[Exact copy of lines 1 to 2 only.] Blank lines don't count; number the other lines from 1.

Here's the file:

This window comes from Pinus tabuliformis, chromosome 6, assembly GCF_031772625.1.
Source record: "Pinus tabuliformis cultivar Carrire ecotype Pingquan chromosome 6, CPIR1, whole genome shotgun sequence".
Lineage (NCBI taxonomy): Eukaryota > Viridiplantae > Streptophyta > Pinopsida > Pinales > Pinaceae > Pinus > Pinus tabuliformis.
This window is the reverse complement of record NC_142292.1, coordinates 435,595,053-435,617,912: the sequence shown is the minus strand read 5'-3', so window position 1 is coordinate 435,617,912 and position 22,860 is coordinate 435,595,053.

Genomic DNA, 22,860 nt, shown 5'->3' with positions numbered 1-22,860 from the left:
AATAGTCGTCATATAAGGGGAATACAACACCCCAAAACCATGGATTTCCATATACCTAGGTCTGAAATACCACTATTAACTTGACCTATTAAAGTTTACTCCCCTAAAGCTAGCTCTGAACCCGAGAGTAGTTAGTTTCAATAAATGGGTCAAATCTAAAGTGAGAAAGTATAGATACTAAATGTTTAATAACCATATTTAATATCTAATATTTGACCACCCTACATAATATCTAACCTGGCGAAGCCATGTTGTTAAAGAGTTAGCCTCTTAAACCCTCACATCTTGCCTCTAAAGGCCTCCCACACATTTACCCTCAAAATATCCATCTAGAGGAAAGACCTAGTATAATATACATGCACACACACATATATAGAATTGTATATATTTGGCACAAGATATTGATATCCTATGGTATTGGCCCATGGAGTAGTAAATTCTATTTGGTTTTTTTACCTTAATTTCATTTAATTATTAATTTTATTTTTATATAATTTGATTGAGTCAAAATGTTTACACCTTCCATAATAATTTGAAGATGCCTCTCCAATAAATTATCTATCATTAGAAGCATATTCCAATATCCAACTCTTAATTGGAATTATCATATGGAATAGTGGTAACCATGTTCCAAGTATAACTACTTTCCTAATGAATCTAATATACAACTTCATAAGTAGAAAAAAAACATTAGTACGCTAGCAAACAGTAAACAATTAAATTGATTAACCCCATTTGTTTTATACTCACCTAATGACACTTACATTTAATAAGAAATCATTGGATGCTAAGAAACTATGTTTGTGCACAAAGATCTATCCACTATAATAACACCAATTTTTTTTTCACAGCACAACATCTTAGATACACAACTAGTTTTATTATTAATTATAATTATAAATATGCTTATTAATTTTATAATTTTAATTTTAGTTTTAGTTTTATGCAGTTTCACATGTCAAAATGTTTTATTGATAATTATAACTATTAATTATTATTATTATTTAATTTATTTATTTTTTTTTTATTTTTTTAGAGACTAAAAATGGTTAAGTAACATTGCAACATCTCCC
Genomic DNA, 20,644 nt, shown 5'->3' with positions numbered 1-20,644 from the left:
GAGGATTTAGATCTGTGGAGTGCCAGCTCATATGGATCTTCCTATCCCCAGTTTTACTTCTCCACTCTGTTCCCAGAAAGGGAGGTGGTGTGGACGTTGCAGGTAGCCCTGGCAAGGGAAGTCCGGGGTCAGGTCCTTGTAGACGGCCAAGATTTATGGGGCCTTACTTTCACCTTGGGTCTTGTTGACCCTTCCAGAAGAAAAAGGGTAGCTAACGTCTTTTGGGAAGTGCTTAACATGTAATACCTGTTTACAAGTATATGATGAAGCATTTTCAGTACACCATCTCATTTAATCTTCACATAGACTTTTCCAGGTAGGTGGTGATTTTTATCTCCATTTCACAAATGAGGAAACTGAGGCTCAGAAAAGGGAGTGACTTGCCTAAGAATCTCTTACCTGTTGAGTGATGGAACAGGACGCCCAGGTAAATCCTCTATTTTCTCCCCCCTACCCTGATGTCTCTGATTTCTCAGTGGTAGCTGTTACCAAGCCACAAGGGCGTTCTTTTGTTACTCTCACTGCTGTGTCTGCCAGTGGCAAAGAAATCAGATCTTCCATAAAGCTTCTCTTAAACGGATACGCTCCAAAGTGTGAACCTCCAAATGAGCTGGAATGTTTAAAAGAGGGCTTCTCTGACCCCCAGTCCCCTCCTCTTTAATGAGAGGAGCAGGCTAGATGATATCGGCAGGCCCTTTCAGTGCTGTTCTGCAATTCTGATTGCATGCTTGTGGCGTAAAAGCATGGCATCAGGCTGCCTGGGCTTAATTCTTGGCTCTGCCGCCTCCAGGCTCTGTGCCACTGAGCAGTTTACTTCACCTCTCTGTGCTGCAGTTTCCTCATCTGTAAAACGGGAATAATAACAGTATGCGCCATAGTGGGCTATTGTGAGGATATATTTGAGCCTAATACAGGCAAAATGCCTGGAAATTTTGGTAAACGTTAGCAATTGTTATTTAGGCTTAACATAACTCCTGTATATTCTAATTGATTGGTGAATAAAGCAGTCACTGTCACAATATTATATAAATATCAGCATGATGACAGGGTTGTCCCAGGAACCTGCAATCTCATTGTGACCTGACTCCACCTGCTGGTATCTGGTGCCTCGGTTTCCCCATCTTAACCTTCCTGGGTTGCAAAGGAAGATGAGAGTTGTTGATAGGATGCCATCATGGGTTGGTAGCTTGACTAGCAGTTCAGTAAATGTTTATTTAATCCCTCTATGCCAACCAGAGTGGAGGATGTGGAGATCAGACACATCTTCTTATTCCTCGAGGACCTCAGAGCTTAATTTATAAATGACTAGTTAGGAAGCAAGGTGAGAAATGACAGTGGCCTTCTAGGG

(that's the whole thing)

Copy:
This window comes from Pinus tabuliformis, chromosome 6, assembly GCF_031772625.1.
Source record: "Pinus tabuliformis cultivar Carrire ecotype Pingquan chromosome 6, CPIR1, whole genome shotgun sequence".